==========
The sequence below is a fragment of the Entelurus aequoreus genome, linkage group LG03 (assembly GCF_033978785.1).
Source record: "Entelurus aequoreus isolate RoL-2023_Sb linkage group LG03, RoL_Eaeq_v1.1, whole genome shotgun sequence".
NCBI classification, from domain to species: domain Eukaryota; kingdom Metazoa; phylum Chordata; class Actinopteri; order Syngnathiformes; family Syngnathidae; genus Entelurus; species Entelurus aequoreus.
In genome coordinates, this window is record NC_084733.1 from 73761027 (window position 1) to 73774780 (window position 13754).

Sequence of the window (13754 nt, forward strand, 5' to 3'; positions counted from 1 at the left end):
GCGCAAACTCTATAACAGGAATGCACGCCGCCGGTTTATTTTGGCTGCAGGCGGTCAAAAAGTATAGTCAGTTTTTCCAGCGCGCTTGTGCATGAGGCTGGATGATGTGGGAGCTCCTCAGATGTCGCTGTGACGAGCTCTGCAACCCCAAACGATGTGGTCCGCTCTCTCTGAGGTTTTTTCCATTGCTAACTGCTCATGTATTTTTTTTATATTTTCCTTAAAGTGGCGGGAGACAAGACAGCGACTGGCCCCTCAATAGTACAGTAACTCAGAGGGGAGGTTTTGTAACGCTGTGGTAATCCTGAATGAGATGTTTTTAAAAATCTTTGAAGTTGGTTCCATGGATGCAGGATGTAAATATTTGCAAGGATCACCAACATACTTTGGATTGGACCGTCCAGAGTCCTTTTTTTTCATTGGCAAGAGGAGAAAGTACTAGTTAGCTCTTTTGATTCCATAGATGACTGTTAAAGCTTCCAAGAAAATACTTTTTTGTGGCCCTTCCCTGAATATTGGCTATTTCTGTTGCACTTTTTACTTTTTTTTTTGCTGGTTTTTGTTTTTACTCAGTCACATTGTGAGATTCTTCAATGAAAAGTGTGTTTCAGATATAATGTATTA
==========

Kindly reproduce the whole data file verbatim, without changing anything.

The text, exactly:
The sequence below is a fragment of the Entelurus aequoreus genome, linkage group LG03 (assembly GCF_033978785.1).
Source record: "Entelurus aequoreus isolate RoL-2023_Sb linkage group LG03, RoL_Eaeq_v1.1, whole genome shotgun sequence".
NCBI classification, from domain to species: domain Eukaryota; kingdom Metazoa; phylum Chordata; class Actinopteri; order Syngnathiformes; family Syngnathidae; genus Entelurus; species Entelurus aequoreus.
In genome coordinates, this window is record NC_084733.1 from 73761027 (window position 1) to 73774780 (window position 13754).

Sequence of the window (13754 nt, forward strand, 5' to 3'; positions counted from 1 at the left end):
GCGCAAACTCTATAACAGGAATGCACGCCGCCGGTTTATTTTGGCTGCAGGCGGTCAAAAAGTATAGTCAGTTTTTCCAGCGCGCTTGTGCATGAGGCTGGATGATGTGGGAGCTCCTCAGATGTCGCTGTGACGAGCTCTGCAACCCCAAACGATGTGGTCCGCTCTCTCTGAGGTTTTTTCCATTGCTAACTGCTCATGTATTTTTTTTATATTTTCCTTAAAGTGGCGGGAGACAAGACAGCGACTGGCCCCTCAATAGTACAGTAACTCAGAGGGGAGGTTTTGTAACGCTGTGGTAATCCTGAATGAGATGTTTTTAAAAATCTTTGAAGTTGGTTCCATGGATGCAGGATGTAAATATTTGCAAGGATCACCAACATACTTTGGATTGGACCGTCCAGAGTCCTTTTTTTTCATTGGCAAGAGGAGAAAGTACTAGTTAGCTCTTTTGATTCCATAGATGACTGTTAAAGCTTCCAAGAAAATACTTTTTTGTGGCCCTTCCCTGAATATTGGCTATTTCTGTTGCACTTTTTACTTTTTTTTTTGCTGGTTTTTGTTTTTACTCAGTCACATTGTGAGATTCTTCAATGAAAAGTGTGTTTCAGATATAATGTATTA